The first half of 2017 was busy in Wisconsin DOT's SE Region, as representatives worked closely with the Wisconsin Economic Development Corporation’s
Main Street and Connect Communities program to help business located near road construction projects prepare and work with the changes that come with having a business in proximity of a road work project.
In January, dozens of business owners turned out to a community meeting where they received an overview of the upcoming WIS 50 construction. SE Region representatives from Economic Development Planner Liz Callin and Urban and Regional Planner Supervisor Andrew Levy, Construction Project Planner Brad Bowe, and Region Communication Manager Brian DeNeve teamed up with the Delavan Lakes Area Chamber of Commerce, Delavan Downtown Business Association and city of Delavan to share construction information as well as tips for operating effectively during this time. WEDC Main St. Downtown Development Account Manager Errin Welty also attended the meeting, sharing the organization's observations. Participants discussed how to prepare for the upcoming construction and ways businesses could market themselves during construction. This involved a presentation followed with break-out groups.
In April, DeNeve was the keynote speaker for the statewide webinar for the WEDC Community Development Deep Dive Webinar Series. He spoke to representatives from municipalities, chambers of commerce and downtown groups about Wisconsin DOT’s life of a highway project, which is the community-focused process that encourages interaction and input from local businesses and property owners at all stages of planning and development of highway construction projects. DeNeve discussed ways to become involved during the design process and how businesses could promote themselves during construction.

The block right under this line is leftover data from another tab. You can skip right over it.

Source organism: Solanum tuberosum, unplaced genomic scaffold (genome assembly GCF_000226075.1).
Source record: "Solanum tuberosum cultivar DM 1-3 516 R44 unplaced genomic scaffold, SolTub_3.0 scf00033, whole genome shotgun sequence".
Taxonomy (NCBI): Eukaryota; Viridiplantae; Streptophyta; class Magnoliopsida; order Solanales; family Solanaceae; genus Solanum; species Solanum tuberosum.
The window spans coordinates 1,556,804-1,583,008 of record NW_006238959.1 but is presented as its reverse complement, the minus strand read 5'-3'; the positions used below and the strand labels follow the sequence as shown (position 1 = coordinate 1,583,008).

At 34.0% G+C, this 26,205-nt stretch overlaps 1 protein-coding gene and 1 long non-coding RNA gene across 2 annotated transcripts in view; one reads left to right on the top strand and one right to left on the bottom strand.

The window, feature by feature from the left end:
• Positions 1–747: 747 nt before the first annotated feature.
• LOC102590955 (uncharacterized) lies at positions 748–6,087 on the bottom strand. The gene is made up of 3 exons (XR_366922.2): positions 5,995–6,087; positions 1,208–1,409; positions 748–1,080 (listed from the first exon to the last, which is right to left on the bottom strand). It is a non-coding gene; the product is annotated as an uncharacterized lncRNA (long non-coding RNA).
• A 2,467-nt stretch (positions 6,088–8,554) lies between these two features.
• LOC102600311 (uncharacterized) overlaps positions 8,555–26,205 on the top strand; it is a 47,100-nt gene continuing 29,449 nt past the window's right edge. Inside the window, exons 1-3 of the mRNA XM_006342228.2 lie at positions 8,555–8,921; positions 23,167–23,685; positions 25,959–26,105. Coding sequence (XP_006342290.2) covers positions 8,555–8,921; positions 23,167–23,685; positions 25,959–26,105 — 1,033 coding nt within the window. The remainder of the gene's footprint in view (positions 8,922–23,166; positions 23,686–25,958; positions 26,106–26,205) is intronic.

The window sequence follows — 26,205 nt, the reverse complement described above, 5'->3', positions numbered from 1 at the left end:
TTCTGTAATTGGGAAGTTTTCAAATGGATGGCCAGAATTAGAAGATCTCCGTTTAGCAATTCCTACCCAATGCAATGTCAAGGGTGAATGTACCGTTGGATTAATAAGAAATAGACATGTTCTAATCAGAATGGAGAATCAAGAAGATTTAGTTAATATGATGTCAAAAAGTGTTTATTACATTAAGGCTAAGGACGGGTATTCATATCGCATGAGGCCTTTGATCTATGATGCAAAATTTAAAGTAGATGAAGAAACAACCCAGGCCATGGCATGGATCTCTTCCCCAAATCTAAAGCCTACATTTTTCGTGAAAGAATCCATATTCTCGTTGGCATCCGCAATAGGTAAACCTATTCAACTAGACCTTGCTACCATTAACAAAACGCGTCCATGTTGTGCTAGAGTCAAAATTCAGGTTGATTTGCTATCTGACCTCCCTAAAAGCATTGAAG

In May, Wisconsin DOT Design Project Manager Justin Suydam, DeNeve and Welty teamed up with Absolutely Waterford and the village of Waterford to present on next year’s WIS 20/83 reconstruction from Buena Park Road to WIS 36.
Construction on most Wisconsin highway projects will be suspended from noon on June 30 to July 5 to open roads for the crush of motorists expected during the July 4 holiday.
“To ease traffic congestion, we’re asking our private contractors to halt work on most projects and open up construction zones to the extent possible, but drivers will still need to be patient and alert, allow adequate travel time and following distance,” said Wayne Chase, WisDOT’s Chief Construction Oversight Engineer.
Of the three major summer holidays, the Independence Day period is typically the most heavily traveled. AAA of Wisconsin forecasts that about 840,000 Wisconsinites will travel 50 miles or more on state roadways over the holiday weekend. Last year, 12 people died in Wisconsin traffic crashes during the July Fourth holiday period.